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Goodbye, Hello

In this editorial, Scott Jacques describes the changes that accompany the journal's new URL; provides a word cloud that represents all publications on; and, hyperlinks to the old website as archived on the Wayback Machine.

Published onSep 01, 2020
Goodbye, Hello

On September 1, 2020, this journal’s official website moved from to This represents more than a change of URL. It also corresponds with an informal change to the journal’s title; i.e., from The Journal of Qualitative Criminal Justice & Criminology (JQCJC) to …Qualitative…Criminology (QC). For the story behind that change, see the first footnote in my Letter from the Editor.

More importantly, the old and new URLs represent, respectively, the original and new websites. As I wrote of the old website in my Application for the Editorship: “Weaknesses include the technological and aesthetic features of article submission and, more so, dissemination. For example, articles in an issue are published in a PDF (instead of in separate PDFs on their own webpages), presumably without much metadata; articles are not assigned DOIs; those issues harm the discoverability of articles; the review process is better suited to the early 2000s than 2020.”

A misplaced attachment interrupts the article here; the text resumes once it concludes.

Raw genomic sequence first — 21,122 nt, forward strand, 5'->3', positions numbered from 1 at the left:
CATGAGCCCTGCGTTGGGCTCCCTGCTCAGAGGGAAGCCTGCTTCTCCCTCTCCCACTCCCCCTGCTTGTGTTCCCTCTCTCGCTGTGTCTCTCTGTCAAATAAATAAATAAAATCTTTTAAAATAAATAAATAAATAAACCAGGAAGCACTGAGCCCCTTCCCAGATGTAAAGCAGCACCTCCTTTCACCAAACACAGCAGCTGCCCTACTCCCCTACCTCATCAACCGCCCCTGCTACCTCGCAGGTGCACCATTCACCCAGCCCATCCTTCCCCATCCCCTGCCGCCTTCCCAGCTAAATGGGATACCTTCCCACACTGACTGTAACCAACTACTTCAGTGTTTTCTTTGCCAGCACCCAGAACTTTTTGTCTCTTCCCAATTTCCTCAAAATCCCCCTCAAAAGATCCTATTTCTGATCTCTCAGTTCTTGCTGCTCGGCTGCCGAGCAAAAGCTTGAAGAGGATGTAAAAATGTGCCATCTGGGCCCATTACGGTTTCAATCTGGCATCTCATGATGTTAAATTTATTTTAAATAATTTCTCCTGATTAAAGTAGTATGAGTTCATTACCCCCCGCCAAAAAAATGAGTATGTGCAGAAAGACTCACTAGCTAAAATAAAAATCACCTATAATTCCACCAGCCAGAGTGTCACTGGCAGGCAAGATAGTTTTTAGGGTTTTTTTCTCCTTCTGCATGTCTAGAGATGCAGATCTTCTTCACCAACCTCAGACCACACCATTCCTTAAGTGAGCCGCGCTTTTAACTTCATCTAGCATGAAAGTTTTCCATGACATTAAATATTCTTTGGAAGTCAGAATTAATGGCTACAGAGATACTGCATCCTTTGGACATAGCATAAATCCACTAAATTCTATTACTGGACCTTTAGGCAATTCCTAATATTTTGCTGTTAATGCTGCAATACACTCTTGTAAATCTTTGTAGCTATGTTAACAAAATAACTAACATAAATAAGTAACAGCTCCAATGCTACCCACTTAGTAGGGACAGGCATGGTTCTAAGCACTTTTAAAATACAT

The new review process will undergo further improvements in the coming months, though it is already better than before. Otherwise, I am happy to report that the new website is fully complete and overcomes the limitations of the old website: Each publication has its own webpage, backed by appropriate metadata, including DOIs, with Google Scholar set to start indexing us. The new website looks better and has innovative features, which you can read more about in our current and future Editorials.

Though the new website is better, we should not lose sight of the old one. By analogy, our new selves improve with time (hopefully), but we would not want to forget who we were. Preserving the past not only shows where we came from, but also that we can go further; that improvement is always possible; always a goal. For those reasons, the remainder of this editorial provides a summary of the past, and then an archived version of it.

Word Cloud

A “word cloud” is a useful way for visualizing the frequency of words or phrases in text.1 The following cloud represents all publications on It gives us insight into the focus of the journal from its first issue to the last published on that website (volume 8 issue 4). I constrained the cloud to the 50 most frequent words.2 Instead of interpreting it for you, I encourage you to analyze it for yourself.

If you want to make your own cloud with’s publications, below is a Microsoft Word document that has all of them.3

Wayback Machine

For posterity, I archived every webpage on using the Wayback Machine. It is the “Internet Archive's web archive, launched in 1996, [and] contains over 2 petabytes of data compressed, or 150+ billion web captures, including content from every top-level domain, 200+ million web sites, and over 40 languages.”4 Below, you will see hyperlinks to the old website’s webpages as of mid-August, 2020. To see an issue as originally published, go to the “Archive” webpage and click onward.5

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